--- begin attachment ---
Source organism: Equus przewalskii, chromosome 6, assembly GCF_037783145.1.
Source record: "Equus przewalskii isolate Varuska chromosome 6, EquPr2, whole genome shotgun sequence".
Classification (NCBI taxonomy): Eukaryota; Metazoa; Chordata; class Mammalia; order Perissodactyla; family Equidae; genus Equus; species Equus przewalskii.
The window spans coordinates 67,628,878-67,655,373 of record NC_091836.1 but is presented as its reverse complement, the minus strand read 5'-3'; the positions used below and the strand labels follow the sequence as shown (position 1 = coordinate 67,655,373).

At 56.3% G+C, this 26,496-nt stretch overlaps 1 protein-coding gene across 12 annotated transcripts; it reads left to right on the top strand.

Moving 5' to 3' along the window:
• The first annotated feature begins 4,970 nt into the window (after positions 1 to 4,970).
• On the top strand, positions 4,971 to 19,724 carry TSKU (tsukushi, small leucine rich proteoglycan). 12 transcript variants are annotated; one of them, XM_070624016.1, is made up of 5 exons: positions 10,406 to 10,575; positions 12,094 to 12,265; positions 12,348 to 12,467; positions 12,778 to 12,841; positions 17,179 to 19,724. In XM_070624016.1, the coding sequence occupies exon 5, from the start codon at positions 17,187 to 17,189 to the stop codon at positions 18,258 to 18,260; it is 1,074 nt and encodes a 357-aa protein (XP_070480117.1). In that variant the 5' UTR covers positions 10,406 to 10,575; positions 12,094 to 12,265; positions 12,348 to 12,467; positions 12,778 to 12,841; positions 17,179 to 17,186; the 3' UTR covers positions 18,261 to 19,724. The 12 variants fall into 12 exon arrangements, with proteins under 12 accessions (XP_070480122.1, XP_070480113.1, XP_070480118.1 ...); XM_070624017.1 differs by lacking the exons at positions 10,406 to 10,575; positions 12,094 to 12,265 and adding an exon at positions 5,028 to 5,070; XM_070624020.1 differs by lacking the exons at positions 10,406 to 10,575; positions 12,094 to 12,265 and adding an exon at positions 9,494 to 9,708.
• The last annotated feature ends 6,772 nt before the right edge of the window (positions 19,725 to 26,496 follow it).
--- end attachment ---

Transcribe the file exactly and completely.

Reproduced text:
Source organism: Equus przewalskii, chromosome 6, assembly GCF_037783145.1.
Source record: "Equus przewalskii isolate Varuska chromosome 6, EquPr2, whole genome shotgun sequence".
Classification (NCBI taxonomy): Eukaryota; Metazoa; Chordata; class Mammalia; order Perissodactyla; family Equidae; genus Equus; species Equus przewalskii.
The window spans coordinates 67,628,878-67,655,373 of record NC_091836.1 but is presented as its reverse complement, the minus strand read 5'-3'; the positions used below and the strand labels follow the sequence as shown (position 1 = coordinate 67,655,373).

At 56.3% G+C, this 26,496-nt stretch overlaps 1 protein-coding gene across 12 annotated transcripts; it reads left to right on the top strand.

Moving 5' to 3' along the window:
• The first annotated feature begins 4,970 nt into the window (after positions 1 to 4,970).
• On the top strand, positions 4,971 to 19,724 carry TSKU (tsukushi, small leucine rich proteoglycan). 12 transcript variants are annotated; one of them, XM_070624016.1, is made up of 5 exons: positions 10,406 to 10,575; positions 12,094 to 12,265; positions 12,348 to 12,467; positions 12,778 to 12,841; positions 17,179 to 19,724. In XM_070624016.1, the coding sequence occupies exon 5, from the start codon at positions 17,187 to 17,189 to the stop codon at positions 18,258 to 18,260; it is 1,074 nt and encodes a 357-aa protein (XP_070480117.1). In that variant the 5' UTR covers positions 10,406 to 10,575; positions 12,094 to 12,265; positions 12,348 to 12,467; positions 12,778 to 12,841; positions 17,179 to 17,186; the 3' UTR covers positions 18,261 to 19,724. The 12 variants fall into 12 exon arrangements, with proteins under 12 accessions (XP_070480122.1, XP_070480113.1, XP_070480118.1 ...); XM_070624017.1 differs by lacking the exons at positions 10,406 to 10,575; positions 12,094 to 12,265 and adding an exon at positions 5,028 to 5,070; XM_070624020.1 differs by lacking the exons at positions 10,406 to 10,575; positions 12,094 to 12,265 and adding an exon at positions 9,494 to 9,708.
• The last annotated feature ends 6,772 nt before the right edge of the window (positions 19,725 to 26,496 follow it).